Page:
How to Paint a Distressed Finish How to Paint a Distressed Finish

What You'll Need
Fine-grade sandpaper
Cotton Cloth
Two colors of latex enamel paint
Foam brush or regular paintbrushes
100-grit sandpaper
Hammer
Chains
Screw driver
Polyurethane clear glaze

A distressed finish is one that may have any of the following: dents, rubbed edges, gouges, pin or nail holes, splits, rasp-marks, cuts, paint spatters and specks, brush-marks and blackened areas. Distressing is not a manufacturer’s defect or damage done to the furniture. A piece of furniture is given a distress finish to make it look like it has been used and built many years ago practically making it look like an antique.

Step 1: Choosing Your Color

There are ten textured base coat colors which are common to such a finishing. These are peppercorn (black), chocolate (brown), mustard (yellow), paprika (red), colonial blue (blue), cobblestone (sage), bayberry (green), putty (beige), parchment (cream) and wisteria (white). As you can see, the combination of the above mentioned colors is endless.

Step 2: Sanding Your Piece of Furniture

Take your fine-grade piece of paper and make sure to sand your piece of furniture lightly so as to prepare the surface for painting. Take a clean cotton cloth and wipe the surface to remove any dust caused by sanding the piece of furniture.

Step 3: Applying The Enamel Latex Paint

Take one color of your latex enamel paint and apply it to your piece of sanded furniture. After this first coating has dried completely, apply another coat of the same colored latex enamel paint. Leave this coat of enamel latex paint to dry thoroughly. Now, choose a different colored latex enamel paint; this will be your top coat for the piece of furniture you are painting. Apply a third coat with the different colored enamel latex paint and leave to dry completely.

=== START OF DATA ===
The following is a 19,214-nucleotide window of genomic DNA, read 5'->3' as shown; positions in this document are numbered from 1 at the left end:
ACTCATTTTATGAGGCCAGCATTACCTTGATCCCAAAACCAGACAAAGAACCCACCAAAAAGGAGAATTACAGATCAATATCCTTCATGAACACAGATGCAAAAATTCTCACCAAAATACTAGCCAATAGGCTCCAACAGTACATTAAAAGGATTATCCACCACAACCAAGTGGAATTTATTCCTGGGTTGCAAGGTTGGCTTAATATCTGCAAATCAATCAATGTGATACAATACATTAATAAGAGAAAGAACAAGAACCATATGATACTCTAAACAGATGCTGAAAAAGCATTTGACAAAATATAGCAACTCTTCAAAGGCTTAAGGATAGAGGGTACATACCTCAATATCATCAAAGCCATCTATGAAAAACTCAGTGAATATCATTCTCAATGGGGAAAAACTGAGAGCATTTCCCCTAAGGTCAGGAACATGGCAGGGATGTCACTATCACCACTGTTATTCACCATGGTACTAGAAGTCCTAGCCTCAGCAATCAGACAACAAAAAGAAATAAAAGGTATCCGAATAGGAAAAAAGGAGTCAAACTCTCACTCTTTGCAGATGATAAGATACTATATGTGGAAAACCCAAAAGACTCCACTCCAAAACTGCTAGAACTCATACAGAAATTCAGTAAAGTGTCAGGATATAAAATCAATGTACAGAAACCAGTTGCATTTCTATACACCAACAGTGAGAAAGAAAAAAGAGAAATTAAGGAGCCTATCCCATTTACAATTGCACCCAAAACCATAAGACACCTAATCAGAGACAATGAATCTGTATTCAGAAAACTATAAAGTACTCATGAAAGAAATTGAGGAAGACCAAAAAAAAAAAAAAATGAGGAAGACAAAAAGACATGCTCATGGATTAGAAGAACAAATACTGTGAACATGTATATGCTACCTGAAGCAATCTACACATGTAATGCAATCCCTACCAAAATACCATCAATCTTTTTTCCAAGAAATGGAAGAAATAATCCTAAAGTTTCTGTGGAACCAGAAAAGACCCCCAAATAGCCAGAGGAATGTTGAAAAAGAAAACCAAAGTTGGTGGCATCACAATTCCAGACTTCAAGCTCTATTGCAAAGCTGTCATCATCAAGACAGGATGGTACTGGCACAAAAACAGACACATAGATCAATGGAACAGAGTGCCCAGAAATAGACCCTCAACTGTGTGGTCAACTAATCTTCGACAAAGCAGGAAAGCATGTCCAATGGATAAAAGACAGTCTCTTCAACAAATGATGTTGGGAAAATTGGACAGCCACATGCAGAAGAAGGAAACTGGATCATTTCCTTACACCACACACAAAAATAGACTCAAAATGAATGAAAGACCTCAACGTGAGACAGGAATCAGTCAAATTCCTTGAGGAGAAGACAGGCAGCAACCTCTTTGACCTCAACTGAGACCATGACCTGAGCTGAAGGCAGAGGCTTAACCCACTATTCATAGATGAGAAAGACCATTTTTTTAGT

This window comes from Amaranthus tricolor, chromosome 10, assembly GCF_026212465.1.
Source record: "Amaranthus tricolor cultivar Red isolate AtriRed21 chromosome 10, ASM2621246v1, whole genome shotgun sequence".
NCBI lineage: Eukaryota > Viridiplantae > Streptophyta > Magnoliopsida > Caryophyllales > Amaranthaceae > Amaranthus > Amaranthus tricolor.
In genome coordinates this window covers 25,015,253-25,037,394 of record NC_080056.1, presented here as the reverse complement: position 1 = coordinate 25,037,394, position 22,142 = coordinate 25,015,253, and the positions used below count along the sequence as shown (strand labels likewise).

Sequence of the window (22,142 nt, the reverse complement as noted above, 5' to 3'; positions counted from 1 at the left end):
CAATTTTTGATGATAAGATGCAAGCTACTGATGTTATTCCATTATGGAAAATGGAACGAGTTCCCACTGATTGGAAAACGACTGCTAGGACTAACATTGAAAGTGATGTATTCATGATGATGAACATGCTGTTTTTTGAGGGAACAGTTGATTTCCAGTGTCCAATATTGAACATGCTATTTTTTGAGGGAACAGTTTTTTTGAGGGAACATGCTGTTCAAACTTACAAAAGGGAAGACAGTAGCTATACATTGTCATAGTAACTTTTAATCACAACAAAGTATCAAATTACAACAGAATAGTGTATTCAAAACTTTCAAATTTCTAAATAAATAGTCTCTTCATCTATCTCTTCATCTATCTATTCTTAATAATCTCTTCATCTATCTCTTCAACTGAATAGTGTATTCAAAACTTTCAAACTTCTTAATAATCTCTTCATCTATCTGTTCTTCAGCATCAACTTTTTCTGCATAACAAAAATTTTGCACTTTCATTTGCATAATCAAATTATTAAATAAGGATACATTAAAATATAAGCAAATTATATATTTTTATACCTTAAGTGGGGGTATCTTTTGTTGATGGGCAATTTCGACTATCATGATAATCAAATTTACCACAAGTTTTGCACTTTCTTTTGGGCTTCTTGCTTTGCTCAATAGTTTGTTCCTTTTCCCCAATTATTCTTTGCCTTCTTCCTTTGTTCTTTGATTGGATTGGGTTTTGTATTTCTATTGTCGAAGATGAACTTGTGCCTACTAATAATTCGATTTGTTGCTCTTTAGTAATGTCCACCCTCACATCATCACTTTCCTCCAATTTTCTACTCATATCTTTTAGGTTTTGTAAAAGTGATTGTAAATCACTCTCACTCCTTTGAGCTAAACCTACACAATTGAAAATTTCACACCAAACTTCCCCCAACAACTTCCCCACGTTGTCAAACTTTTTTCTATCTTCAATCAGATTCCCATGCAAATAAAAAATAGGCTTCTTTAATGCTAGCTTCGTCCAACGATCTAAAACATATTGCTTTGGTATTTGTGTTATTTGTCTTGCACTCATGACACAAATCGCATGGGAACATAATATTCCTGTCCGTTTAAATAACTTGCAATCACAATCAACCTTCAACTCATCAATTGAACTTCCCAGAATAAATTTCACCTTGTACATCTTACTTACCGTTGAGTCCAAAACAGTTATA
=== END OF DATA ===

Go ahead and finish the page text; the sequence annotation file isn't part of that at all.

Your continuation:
Step 4: Focusing On Edges

Take the 100-grit sand paper, and sand the piece of furniture in a random fashion. This is important as it will reveal some of the base color paint. It is also important to focus on the edges and corners of the furniture where natural wear and tear would normally occur. Take the piece of clean cotton cloth once you are done and rub the surface to get rid of any dust or dirt on the piece of furniture.

Step 5: Distress Your Furniture

Take your hammer, screw driver and chains and hit the furniture randomly at different spots. Try to hit all over. Do not hit hard enough to break the whole piece. You must do this so that the furniture will continue to look distressed and have an older and antique look to it.

Step 6: Top Coat

Take your Polyurethane clear glaze and apply one coat to the piece. The purpose to apply this is in order to protect the finish. Allow to dry completely and if desired you may apply another coat.

Painting a distressed finish yourself is worthwhile in terms of money and personalization. In this way you are transforming a piece of furniture you already have at home and make it look old and antique yourself, rendering it much cheaper and at the same time gaining the satisfaction of doing it yourself.

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